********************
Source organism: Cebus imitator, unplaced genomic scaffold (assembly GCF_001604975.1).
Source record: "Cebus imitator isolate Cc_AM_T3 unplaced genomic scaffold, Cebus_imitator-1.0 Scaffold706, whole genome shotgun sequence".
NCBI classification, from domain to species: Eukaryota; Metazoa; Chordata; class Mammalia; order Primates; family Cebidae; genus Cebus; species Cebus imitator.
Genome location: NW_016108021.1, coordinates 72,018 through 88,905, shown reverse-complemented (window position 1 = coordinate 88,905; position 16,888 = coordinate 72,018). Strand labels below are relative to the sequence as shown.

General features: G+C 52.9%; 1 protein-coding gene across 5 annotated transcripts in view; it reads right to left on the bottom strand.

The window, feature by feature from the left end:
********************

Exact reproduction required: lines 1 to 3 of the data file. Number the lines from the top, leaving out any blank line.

Source organism: Cebus imitator, unplaced genomic scaffold (assembly GCF_001604975.1).
Source record: "Cebus imitator isolate Cc_AM_T3 unplaced genomic scaffold, Cebus_imitator-1.0 Scaffold706, whole genome shotgun sequence".
NCBI classification, from domain to species: Eukaryota; Metazoa; Chordata; class Mammalia; order Primates; family Cebidae; genus Cebus; species Cebus imitator.